KUALA LUMPUR, April 25 — The mother of a mentally disabled man on death row in Singapore is making a last ditch effort to appeal her son’s conviction and death sentence at the republic’s Court of Appeal today.
Nagaenthiran Dharmalingam today filed a legal challenge in court through his mother Panchalai Supermaniam, who was unrepresented, the hearing of which the Singapore Court of Appeal has scheduled for 2.30pm tomorrow.
According to human rights legal group Lawyers for Liberty (LFL), Panchalai was unable to find any legal counsel and had to file the appeal with help from friends.
The date of the hearing will also be on the eve of Nagaenthiran’s execution.
“It has become very difficult to secure the services of Singaporean lawyers to take such legal challenges because lawyers have been consistently penalised and heavily fined by the Attorney General’s chambers and judiciary for doing so, resulting in Panchalai having to file the case herself in the court registry.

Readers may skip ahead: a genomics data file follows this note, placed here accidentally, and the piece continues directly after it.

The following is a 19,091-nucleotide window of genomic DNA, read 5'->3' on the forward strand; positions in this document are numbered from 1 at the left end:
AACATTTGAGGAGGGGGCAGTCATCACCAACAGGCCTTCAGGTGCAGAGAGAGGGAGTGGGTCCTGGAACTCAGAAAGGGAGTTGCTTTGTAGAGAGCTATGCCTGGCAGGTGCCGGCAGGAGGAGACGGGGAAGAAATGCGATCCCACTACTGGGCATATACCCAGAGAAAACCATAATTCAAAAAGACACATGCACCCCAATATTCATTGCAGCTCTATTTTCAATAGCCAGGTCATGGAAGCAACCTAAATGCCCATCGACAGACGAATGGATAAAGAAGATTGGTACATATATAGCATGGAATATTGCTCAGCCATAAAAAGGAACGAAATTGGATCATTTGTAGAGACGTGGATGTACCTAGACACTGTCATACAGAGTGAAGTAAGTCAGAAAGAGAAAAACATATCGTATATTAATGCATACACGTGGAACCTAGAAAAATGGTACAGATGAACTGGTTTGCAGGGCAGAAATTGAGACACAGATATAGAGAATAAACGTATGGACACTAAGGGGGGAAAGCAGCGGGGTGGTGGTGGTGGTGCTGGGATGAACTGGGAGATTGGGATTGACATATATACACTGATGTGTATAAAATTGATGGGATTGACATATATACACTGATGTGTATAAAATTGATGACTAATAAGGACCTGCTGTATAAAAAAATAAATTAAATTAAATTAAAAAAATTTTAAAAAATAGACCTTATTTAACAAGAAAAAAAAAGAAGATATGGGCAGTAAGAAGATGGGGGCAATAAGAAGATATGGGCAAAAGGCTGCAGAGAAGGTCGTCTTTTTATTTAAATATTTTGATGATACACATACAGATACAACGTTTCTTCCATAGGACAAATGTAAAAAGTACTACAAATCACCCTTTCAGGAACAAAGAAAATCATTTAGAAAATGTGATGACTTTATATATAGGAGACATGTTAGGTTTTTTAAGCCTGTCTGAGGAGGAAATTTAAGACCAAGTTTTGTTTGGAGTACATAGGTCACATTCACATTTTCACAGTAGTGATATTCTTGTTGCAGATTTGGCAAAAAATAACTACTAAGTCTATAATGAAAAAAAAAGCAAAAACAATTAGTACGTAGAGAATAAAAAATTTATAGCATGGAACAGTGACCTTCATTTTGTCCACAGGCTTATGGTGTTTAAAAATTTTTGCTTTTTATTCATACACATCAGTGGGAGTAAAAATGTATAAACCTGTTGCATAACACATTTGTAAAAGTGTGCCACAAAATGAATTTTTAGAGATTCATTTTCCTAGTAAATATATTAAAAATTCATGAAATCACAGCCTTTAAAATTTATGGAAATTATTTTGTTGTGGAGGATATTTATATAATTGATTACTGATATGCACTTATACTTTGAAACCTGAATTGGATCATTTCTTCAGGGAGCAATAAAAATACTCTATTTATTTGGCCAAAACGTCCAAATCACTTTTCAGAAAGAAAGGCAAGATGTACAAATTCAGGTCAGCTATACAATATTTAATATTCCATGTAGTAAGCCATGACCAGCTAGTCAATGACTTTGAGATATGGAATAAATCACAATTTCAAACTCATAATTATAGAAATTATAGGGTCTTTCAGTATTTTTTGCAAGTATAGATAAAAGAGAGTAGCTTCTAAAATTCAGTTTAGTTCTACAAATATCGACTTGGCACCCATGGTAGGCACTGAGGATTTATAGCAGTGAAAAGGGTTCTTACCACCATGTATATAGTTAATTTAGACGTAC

“The basis of the legal challenge is that Judge Sundaresh Menon who presided over and dismissed Nagaenthiran’s appeals was also the AG who prosecuted Nagaenthiran and secured his conviction.
“This is a blatant denial of fair trial and unheard of in the Commonwealth judicial systems,” LFL chief coordinator Zaid Malek said in a statement here.
Panchalai will also be unrepresented by lawyers during the hearing tomorrow.
Nagaenthran Dharmalingam, 33, has been on death row for more than a decade for trafficking 42.72 grams of heroin into Singapore, a South-east Asian city-state known for having some of the world’s toughest laws against illegal drugs.
His case has attracted international attention, with Malaysia’s prime minister, a group of UN experts and British billionaire Richard Branson among those who have called on Singapore to commute his death sentence.
The court had stayed Nagaenthiran’s execution last year without ruling on his appeal after he tested positive for Covid-19 a day before he was due to be hanged.
His former lawyer M Ravi and activists say his intellect was at a level recognised as a mental disability, and he has other disorders affecting his decision-making and impulse control.
Authorities have said Singapore courts were satisfied that he knew what he was doing when committing the offence.
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